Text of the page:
What to get for baby? For the 1- year old? For the 2-year old? There are SO many options at any given toy store. It’s hard to know what’s going to be interesting to a young child for more than five minutes, what will be “educational”, what won’t fall apart, what will get that “wow” factor when your little one opens it up. Honestly, they may be more excited about the large box (which is also a great gift) or the wrapping paper anyway. In that case, it may be a good time to think about NON toy gifts.
Think experiences! Memberships to local child-friendly places like the zoo or a children’s museum (in the Columbus, OH area that might be COSI or AHA! or The Works or Little Buckeye Children’s Museum) and gift cards for activities like swim lessons, play cafes, music and gym classes… OR my class “Let’s Play”! Tickets to toddler-friendly shows and concerts would be great experience gifts as well.
I also realize that a baby or toddler may not get too excited about opening a gift card. So, toys are inevitably on the gift list!
From a true communication perspective I have to say that toys don’t really matter. It’s the interaction that happens WITH the toy (or activity) that allows the true magic of communication. That said, gifts are often important to families to give and suggesting that loving grandparents get their grandchildren nothing or simply contribute to a college fund may not be their idea of a gift.
Yes, I know I promised a toy list. I’m getting there.
This age range can be tricky as it is easy to be overwhelmed in the toy aisle with so many “educational” toys with lights and music and sounds and second languages and buttons and spinning parts, etc. etc. Of course toys that light up, play music, and have lots of buttons to push can be entertaining but there’s minimal opportunity to interact with others when using electronic toys.
When shopping for the little ones, the best toys:
do not require batteries
encourage building or construction
encourage active play
allow for pretend play
If you keep “CAP” in mind when shopping, you’ll find lots of good choices. Also, remember to think about what your child can do with the toy rather than what the toy can do.
NOTE: Clicking on the name of the toy in the following list will take you to the full play post I’ve written for that toy (that’s a work in progress). Clicking on the pictures will take you to Amazon should you want to see a product description, price, or to purchase. Disclosure: I am a participant in the Amazon Services LLC Associates Program, an affiliate advertising program designed to provide a means to earn fees by linking to Amazon.com and affiliated sites.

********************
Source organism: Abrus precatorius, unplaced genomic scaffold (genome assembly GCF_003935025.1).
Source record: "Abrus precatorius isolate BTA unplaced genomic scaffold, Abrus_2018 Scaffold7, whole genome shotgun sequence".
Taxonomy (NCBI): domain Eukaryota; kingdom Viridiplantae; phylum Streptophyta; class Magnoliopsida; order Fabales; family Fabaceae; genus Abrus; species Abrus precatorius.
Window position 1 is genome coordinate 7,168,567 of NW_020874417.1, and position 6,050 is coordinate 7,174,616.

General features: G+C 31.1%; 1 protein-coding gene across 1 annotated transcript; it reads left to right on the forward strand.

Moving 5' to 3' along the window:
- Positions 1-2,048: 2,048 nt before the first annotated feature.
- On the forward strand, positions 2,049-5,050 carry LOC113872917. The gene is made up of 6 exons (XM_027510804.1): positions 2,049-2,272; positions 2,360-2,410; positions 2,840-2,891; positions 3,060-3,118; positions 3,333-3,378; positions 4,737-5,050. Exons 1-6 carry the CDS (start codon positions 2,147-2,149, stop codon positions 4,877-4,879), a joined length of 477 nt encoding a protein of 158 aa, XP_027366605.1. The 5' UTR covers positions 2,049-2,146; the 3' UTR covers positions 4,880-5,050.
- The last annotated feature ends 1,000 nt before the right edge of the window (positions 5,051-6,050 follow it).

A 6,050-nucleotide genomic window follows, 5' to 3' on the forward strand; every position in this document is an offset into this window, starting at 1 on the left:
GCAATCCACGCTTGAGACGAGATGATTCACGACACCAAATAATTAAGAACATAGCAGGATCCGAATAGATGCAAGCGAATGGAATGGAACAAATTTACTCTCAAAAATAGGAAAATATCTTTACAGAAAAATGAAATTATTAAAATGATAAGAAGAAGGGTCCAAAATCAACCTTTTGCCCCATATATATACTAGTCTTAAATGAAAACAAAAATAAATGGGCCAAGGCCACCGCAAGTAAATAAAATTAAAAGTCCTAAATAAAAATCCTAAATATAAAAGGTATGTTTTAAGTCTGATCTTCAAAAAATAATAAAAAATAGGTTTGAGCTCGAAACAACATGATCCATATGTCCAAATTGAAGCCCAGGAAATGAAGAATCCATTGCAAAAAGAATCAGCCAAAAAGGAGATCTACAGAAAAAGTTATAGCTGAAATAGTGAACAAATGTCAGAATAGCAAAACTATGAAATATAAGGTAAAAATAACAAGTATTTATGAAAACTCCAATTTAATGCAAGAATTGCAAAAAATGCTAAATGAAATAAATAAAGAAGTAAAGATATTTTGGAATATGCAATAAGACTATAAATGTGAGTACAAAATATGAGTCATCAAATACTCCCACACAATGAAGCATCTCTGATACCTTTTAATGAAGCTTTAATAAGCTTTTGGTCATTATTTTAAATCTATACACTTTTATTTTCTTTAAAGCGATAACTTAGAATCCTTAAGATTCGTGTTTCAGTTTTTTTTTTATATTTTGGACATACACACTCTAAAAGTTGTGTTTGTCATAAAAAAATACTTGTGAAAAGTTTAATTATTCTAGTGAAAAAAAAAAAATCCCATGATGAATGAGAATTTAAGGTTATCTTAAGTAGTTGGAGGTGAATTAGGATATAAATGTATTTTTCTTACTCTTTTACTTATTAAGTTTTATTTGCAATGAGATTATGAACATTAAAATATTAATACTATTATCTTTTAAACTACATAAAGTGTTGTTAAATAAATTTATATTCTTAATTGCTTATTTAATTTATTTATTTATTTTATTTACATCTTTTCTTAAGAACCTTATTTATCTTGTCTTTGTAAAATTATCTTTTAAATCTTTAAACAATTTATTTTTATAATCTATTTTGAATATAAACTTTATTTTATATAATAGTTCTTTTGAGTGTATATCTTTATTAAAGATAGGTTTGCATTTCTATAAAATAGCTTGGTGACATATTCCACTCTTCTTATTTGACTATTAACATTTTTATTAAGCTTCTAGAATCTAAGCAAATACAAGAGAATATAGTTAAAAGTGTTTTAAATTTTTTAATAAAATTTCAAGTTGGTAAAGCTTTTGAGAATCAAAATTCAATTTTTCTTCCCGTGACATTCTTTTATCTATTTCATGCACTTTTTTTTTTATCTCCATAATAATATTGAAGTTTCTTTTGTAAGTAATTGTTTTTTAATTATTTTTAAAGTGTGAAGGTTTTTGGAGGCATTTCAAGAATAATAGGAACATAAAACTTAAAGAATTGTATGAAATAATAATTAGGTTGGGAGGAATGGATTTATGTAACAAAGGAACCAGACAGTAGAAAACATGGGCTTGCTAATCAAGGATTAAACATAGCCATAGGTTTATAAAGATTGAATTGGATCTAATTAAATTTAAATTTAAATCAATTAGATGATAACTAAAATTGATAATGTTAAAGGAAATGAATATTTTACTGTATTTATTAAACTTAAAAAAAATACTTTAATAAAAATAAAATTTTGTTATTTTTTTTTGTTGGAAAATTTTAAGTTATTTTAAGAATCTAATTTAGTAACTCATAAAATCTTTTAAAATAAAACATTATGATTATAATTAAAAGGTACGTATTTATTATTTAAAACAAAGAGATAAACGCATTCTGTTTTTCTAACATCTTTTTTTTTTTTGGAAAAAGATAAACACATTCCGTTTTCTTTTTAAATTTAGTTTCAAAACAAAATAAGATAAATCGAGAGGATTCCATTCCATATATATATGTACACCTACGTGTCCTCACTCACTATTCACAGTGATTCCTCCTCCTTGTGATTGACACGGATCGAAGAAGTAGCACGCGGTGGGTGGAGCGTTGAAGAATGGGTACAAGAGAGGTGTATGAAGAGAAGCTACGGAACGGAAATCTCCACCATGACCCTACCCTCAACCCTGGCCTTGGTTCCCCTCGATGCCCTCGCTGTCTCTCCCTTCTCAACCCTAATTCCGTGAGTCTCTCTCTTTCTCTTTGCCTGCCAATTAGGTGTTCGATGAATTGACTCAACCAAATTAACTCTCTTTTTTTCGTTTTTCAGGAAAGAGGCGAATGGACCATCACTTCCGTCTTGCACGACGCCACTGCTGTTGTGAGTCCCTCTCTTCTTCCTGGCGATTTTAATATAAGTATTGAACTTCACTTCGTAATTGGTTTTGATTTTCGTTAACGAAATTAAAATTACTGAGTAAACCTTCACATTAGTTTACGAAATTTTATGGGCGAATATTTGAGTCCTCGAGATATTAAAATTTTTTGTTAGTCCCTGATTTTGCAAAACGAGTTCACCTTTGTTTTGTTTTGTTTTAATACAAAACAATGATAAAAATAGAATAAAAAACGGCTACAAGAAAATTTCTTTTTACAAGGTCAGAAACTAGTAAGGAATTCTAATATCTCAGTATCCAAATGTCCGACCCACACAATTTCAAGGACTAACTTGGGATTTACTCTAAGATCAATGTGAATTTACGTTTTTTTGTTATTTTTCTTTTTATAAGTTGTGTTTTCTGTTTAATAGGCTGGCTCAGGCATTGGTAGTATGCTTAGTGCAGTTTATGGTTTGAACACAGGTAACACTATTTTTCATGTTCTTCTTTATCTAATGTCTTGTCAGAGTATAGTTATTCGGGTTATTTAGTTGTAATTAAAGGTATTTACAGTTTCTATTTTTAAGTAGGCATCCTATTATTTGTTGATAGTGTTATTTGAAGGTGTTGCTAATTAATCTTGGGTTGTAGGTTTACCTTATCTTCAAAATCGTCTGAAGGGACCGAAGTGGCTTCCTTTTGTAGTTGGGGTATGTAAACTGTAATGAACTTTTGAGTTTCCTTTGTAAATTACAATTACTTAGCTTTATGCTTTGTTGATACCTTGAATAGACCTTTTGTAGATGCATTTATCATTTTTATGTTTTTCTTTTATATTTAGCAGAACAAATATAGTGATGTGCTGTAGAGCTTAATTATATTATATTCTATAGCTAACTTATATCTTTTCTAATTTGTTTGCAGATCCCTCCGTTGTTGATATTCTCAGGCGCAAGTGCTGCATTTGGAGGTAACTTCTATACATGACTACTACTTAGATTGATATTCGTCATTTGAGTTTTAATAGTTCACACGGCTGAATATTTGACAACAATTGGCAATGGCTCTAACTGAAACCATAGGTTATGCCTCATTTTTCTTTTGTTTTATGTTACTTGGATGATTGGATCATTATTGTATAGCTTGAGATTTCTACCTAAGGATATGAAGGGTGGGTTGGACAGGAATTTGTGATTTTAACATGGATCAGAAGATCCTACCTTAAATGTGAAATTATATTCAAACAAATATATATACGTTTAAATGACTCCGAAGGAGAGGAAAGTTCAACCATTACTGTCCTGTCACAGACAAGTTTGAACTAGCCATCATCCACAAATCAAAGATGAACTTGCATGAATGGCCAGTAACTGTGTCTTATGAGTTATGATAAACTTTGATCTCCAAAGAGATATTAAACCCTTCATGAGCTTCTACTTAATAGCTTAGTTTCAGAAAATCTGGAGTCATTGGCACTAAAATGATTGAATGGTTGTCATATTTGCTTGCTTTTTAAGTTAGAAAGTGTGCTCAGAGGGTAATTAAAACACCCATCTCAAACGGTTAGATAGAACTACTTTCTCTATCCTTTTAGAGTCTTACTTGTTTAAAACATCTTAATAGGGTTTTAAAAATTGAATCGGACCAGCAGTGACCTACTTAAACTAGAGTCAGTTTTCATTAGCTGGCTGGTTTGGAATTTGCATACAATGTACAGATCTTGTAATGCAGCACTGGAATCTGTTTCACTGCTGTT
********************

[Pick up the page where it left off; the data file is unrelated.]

So, let’s get to it… my best toy list for helping babies and toddlers with speech and language development!
Bubbles – “up, pop, more, all done, uh-oh” (good for mouth movement and blowing practice as well)
Musical instruments – “bang, shake, tap, go, stop” (also fun to practice imitation) Books – look for real pictures (not drawings) and rhyming or repetitive books. The Big Book of Exclamations is one of my favorites for first birthdays as there are no words at all but LOTS of funny sounds and gestures to make with your little one.
Playdough – “open, push, squeeze, poke, roll”
Pop up houses or tents – “knock knock, hi, bye, where are you?”
Puzzles and shape sorters – “yes, no, hmmm, tada!”
Touch and Feel Picture cards – So many great uses for these!
Stacking/nesting cups – “up, on, in, crash” (make noises into the cups for an echo effect)
Wooden or soft blocks – “up, crash, more, all done, bang, tap”
Cars, trucks, trains – “vroom, beep, choo choo, honk, chugga chugga, stop, go”
Shopping Cart – “push, go, more, in, out, bye bye” Farm with animals – animal sounds, following directions Simple games – Start teaching the concept of turn taking with these fun games
MUSIC – Even if your little one isn’t yet talking or if talking is taking a little longer to develop, music and singing are excellent ways to encourage using your voice!
Toy phone/microphone – “hello, bye” (ANY silly sound).
For the little ones (not yet sitting on their own), toys are really insignificant for speech and language practice. Adult interaction is the key! So, if you are looking for toys in this age range, think about your senses – touch, see, hear, smell, taste (because all of the toys will go in their mouths) – think mirrors, rattles, bath books, and toys of various textures.
Still want more ideas? Of course! This is not the end by any means… Check out the rest of this series of “best toy” posts: CREATIVE toys, ACTIVE toys, and PRETEND toys. In these posts I will go more in depth about each category of toy and give ideas for HOW to play using speech and language strategies!
Be sure to “like” and follow my Facebook page for all the latest play ideas and for information about my play classes, parent workshops, and in-home play sessions to help little ones communicate!